By Katie Conlon
So often when I am shooting in a live setting, people who need to pass will attempt to duck under the camera lens or walk around me. Unbeknownst to them, I've been locked and loaded waiting for someone to cross, gifting me with a nice camera wipe.
Just as you want your action to be natural, you must also ensure that your set (or setting) is natural, too.
Set dressing and props serve several purposes:
- Establish the tone and character of a setting
- Provide context for and flesh out your human characters
- Provide actors realistic elements with which to interplay during a scene
- Provide lighting directors and cinematographers objects through which to shoot/light
- Provide opportunities for cutaways
- Create a natural sound environment -- absorbing or deflecting noise in a scene, as desired
It certainly seems like obvious advice to 'make your setting realistic', but it is surprising how often that gets overlooked. It can really show the difference between an amateur and professional production. Filmmakers often obsess about technical details -- camera operation, lighting, sound -- as well they should. But one must not overlook the nuance that a well-dressed set can offer.
ANECDOTE ALERT: One time, while shooting a television series episode (murder mystery), a plot hurdle arose. A main character was meant to find her lost diary, which had been absconded for malicious purpose. Filming halted, while on set the director fretted about how to get to that discovery. I discreetly approached him and mentioned that there was a letter opener in the desk drawer (set dressing), and that we had postal mail in the prop truck. I coyly suggested that the character could have just entered the house with said mail and gone to the desk drawer for said letter opener, when viola! the stolen diary. The director was well pleased with this idea, and filming continued.
Your cinematographer will kiss you on the mouth if in a commercial kitchen scene you place a bunch of hanging utensils for her to shoot through while tracking. A gentle clanging of the utensils during the tracking could make an interest sound element. Of course, the sound person will punch you in the mouth if they move during dialogue. So keep the lip balm handy, either way. And who doesn't love a nice, long shadow that a strategically-placed item can cast -- whether for aesthetic interest or to imply something more mysterious (is it a plant, is it a person, is it Voldermort?).
Set dressing and props add much value to a scene, and can be achieved even on a small budget. After all, everyone has items in their own home, and also...thrift shops. Specialty props can be leased from a prop house or vintage/antique shop, if you have that nearby option.
A few tips:
- Always, always make sure prop food is clean and edible. (If there is set dressing food -- such as bowl of fruit -- be sure to have fresh fruit on hand in case the actor wants to eat from that in a scene.) Many actors will actually eat and swallow the food take after take, while others will want to spit it out after each take. So, ready the spittoon and have plenty of fresh food on hand.
ANECDOTE ALERT: Once on the set of "Matlock", Andy Griffith ate scrambled eggs for many takes -- even though he hated eggs. Method, man.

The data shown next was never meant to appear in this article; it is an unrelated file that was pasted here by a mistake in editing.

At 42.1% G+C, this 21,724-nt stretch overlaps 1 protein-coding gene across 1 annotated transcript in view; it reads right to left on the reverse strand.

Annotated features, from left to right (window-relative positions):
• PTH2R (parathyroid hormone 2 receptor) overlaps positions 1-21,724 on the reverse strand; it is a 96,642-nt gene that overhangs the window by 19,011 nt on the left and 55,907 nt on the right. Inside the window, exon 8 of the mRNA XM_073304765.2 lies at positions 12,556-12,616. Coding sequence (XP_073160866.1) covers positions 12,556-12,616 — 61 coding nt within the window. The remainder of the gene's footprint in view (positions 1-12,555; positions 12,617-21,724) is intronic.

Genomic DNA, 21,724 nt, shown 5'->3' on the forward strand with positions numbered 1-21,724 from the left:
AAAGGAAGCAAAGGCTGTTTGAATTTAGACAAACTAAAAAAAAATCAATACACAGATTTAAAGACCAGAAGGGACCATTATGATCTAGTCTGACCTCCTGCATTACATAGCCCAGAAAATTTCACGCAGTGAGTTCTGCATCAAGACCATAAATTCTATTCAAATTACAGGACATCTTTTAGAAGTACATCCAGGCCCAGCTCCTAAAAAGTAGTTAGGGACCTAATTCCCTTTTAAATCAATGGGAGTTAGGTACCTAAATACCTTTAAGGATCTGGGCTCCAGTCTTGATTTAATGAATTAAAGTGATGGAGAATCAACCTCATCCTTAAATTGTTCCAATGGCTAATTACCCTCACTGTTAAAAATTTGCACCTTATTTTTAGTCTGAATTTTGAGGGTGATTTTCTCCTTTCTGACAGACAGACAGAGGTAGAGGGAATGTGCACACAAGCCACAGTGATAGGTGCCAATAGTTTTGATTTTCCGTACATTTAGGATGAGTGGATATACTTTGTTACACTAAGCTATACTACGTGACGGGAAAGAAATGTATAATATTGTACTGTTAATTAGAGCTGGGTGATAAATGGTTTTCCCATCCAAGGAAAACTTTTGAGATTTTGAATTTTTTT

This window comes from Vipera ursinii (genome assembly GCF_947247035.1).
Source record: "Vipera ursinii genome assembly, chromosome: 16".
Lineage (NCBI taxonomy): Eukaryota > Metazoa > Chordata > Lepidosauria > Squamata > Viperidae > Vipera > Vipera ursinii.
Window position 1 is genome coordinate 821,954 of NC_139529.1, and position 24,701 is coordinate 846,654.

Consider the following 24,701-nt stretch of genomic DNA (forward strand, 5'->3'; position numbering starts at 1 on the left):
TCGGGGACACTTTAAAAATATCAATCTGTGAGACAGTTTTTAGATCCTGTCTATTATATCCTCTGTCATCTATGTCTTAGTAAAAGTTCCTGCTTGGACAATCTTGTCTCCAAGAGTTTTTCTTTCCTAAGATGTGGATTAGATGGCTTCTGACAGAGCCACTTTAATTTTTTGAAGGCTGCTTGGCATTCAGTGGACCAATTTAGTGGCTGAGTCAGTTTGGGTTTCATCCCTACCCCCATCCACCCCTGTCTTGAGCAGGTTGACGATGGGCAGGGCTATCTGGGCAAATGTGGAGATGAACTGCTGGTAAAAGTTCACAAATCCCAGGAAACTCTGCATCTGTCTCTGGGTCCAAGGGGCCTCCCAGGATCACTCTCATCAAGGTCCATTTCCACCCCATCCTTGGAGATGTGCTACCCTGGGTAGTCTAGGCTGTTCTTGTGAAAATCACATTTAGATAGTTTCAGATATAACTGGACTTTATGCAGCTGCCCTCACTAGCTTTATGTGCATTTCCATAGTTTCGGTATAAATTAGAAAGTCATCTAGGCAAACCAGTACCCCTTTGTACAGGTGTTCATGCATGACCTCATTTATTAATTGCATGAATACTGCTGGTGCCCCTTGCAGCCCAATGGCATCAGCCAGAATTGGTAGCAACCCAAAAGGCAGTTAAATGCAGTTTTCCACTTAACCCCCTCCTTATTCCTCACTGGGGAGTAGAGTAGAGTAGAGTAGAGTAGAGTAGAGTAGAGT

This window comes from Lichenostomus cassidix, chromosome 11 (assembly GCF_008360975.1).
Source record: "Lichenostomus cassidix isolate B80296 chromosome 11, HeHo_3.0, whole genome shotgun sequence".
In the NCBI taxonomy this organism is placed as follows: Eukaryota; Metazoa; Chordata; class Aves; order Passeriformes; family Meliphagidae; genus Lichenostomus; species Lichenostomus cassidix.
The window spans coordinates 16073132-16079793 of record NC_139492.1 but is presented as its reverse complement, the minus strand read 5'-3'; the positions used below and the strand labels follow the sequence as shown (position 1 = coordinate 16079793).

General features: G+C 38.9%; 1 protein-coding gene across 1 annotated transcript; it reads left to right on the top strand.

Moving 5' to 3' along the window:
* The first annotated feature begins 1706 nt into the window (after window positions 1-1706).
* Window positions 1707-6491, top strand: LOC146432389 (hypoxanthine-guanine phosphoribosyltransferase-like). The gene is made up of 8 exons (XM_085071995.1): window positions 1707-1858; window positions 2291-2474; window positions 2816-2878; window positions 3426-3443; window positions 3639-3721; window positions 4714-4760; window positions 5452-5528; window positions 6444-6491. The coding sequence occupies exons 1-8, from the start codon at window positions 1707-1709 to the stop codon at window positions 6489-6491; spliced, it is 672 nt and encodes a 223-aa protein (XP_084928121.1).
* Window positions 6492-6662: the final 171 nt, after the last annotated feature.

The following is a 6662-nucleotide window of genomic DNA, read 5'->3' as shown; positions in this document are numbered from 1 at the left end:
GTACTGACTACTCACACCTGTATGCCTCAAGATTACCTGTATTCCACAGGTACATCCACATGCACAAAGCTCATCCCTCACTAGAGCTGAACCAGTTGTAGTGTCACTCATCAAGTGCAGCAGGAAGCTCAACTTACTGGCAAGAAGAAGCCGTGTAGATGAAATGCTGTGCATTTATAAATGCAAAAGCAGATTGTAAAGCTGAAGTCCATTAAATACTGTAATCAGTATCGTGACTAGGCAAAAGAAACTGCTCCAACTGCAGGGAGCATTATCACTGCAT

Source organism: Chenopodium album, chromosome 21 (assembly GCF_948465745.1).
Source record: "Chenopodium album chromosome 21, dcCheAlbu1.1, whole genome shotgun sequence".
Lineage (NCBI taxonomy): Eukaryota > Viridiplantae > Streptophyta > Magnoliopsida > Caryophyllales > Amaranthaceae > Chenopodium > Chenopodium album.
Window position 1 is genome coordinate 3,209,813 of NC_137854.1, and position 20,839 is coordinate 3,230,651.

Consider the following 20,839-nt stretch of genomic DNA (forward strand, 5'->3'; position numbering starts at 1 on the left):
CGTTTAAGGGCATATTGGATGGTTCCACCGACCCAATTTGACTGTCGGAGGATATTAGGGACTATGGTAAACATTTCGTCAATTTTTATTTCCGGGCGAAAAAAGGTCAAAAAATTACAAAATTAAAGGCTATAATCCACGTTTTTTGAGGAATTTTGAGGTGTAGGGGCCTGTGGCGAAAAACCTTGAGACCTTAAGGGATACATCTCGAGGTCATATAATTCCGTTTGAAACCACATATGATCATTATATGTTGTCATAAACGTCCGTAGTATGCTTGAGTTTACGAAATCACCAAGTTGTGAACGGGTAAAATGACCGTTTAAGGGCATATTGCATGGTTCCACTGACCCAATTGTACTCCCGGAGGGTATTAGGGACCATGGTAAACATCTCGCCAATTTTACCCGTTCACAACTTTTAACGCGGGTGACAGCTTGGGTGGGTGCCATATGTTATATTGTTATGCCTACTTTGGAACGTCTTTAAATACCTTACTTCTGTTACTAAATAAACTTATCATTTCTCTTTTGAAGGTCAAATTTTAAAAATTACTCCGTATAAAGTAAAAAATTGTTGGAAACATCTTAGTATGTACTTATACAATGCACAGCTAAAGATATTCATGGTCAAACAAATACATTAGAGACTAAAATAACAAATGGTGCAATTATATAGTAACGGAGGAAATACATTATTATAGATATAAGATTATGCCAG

- If actors bring props onto the set, be sure to confiscate them after shooting that scene, and then send the prop buyer out to buy it in triplicate.
- The zippered, lockable bank money pouches make great storage for small, personal characters props (rings, watches, pens, badges, etc.). You can string them together and lock them up on set with a bicycle cable, if necessary. Label each pouch with the character's name, and always return those prop items to the bags immediately after removing them from the actor. Work out with the wardrobe folks which department will be responsible for managing those items.
- Have a good variety of tapes on hand -- duct tape, camera tape, masking tape. Great for mending, masking, and securing. Have a hung photo kicking up an undesired reflection or flare? Make a masking tape ball and place it behind the picture frame to adjust the glare.
- Never use guns on set of any kind without a trained weapons specialist, and never underestimate the danger of blank 'bullets' (see "The Crow"). Also, when using "danger sounds", be sure to inform law enforcement and local businesses/residents of your use and safety precautions beforehand.
- Make surfaces washable. Sets and props suffer a lot of abuse during filming -- by equipment, crew, and scene action. Maintain control on continuity. You could quickly wipe down a soiled floor, but you won't have the luxury of waiting for paint to dry.
ANECDOTE ALERT: On a feature film, we were shooting a fight scene in a scientific laboratory, where the floor was gray. Even after a single take, the floor was filthy dirty. For continuity, it needed to be pristine at the beginning of each take. (Sadly, this was noticed in dailies, and we had to re-shoot scenes.) Problem was that the set floor had merely been painted gray with water-based paint. Cleaning it with water wouldn't work, and there wasn't time to repaint it and let it dry. I used a light sandpaper to remove as much dirt as possible, and used a set of grayscale chalks (garden variety art supplies) to touch up nicks and scratches. Sharpies are great for touch ups, too. Have on hand at least one of every color you can find, including the metallic colors.
- Take good continuity photos! Cannot be overstated.
Any set dressing or prop tips you'd like to share?